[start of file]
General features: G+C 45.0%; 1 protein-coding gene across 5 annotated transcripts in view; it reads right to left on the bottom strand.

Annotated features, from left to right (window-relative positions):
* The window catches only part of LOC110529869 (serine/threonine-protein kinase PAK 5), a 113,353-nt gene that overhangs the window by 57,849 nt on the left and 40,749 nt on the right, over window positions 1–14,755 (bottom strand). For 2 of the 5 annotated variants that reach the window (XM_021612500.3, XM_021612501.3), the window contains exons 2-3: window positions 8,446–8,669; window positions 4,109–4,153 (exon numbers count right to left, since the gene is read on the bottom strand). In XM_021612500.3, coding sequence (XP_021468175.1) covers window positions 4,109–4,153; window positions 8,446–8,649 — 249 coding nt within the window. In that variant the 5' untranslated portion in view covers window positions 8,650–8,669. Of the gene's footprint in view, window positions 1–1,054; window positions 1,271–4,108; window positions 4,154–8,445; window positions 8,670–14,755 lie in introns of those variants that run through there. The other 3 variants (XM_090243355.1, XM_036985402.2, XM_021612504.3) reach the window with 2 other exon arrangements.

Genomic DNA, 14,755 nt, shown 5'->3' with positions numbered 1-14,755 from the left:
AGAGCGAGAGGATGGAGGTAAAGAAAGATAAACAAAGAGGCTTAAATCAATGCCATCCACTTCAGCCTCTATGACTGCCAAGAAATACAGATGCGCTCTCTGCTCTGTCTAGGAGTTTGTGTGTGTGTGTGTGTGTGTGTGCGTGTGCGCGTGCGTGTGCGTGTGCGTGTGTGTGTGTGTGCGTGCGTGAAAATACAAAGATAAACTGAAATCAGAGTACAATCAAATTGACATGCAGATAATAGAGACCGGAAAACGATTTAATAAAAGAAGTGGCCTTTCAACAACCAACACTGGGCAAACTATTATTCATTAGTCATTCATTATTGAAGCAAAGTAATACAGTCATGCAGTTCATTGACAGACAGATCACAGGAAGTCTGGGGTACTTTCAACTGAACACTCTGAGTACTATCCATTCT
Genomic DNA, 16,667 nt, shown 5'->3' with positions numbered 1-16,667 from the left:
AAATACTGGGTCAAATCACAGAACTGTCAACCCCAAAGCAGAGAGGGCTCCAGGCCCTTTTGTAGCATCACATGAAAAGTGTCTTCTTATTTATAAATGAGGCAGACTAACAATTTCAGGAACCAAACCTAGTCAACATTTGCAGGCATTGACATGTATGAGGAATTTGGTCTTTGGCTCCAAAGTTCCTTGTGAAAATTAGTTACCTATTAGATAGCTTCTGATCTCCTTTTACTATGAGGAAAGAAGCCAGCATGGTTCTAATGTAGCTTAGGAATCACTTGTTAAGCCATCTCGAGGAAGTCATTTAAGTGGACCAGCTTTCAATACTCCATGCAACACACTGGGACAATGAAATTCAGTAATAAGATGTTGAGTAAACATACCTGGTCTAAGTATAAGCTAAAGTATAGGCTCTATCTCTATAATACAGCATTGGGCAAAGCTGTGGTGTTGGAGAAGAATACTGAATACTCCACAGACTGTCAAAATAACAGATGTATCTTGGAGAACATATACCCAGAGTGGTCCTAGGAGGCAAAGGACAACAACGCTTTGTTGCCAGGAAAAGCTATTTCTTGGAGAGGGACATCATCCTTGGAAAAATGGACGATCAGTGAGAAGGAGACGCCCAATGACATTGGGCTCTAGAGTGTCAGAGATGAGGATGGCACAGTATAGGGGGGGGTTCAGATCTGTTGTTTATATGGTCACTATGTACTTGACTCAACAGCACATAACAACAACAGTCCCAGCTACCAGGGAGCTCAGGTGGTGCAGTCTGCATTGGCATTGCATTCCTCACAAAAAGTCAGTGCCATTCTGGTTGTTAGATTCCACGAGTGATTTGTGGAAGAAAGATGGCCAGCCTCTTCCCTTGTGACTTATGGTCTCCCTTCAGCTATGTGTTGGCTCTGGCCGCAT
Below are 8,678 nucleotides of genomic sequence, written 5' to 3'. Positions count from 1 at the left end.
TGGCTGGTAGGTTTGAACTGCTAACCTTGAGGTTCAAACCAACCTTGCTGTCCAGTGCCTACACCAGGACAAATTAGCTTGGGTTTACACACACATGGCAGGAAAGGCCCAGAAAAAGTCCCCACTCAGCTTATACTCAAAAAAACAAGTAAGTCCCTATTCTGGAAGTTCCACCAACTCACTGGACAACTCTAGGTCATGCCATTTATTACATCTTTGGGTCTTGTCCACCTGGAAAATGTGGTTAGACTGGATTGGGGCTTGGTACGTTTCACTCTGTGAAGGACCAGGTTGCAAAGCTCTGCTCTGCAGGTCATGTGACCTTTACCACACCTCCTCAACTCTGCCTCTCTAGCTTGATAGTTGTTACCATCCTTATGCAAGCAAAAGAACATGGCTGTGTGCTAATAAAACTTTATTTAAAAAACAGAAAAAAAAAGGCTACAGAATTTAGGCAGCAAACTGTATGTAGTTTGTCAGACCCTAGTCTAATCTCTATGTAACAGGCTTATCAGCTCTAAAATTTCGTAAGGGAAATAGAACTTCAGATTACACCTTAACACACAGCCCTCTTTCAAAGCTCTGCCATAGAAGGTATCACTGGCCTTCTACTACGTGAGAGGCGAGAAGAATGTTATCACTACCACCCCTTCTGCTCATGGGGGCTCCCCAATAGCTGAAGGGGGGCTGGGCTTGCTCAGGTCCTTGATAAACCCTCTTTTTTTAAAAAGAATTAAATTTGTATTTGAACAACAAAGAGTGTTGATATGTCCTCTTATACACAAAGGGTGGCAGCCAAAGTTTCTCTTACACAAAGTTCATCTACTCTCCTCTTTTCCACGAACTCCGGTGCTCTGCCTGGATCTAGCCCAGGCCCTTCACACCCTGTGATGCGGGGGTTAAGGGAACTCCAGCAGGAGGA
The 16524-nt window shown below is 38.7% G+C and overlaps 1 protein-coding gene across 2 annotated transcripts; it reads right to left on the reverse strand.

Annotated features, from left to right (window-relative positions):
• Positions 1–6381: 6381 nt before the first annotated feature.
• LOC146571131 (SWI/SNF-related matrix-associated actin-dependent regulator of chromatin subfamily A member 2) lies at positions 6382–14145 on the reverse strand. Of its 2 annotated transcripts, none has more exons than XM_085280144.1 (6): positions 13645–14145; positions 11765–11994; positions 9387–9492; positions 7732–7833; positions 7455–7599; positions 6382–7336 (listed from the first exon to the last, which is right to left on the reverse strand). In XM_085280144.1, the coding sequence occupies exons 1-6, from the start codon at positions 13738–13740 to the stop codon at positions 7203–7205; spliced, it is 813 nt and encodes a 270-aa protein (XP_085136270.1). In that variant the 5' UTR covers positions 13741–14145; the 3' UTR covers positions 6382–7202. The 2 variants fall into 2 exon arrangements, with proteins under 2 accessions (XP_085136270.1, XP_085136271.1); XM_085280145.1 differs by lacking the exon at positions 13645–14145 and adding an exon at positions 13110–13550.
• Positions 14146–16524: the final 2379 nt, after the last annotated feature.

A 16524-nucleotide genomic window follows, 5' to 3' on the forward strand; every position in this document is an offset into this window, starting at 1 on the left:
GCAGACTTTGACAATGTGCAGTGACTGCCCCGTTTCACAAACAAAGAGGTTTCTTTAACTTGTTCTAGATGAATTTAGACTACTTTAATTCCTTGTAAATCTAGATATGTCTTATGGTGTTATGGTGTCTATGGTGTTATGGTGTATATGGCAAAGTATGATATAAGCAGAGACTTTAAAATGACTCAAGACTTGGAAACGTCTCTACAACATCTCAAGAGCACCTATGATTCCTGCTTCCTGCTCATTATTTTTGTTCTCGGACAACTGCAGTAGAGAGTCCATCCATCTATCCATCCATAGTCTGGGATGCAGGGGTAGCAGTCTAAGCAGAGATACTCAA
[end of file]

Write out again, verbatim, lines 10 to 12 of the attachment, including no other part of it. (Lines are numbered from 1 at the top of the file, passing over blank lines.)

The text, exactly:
The 16524-nt window shown below is 38.7% G+C and overlaps 1 protein-coding gene across 2 annotated transcripts; it reads right to left on the reverse strand.

Annotated features, from left to right (window-relative positions):
• Positions 1–6381: 6381 nt before the first annotated feature.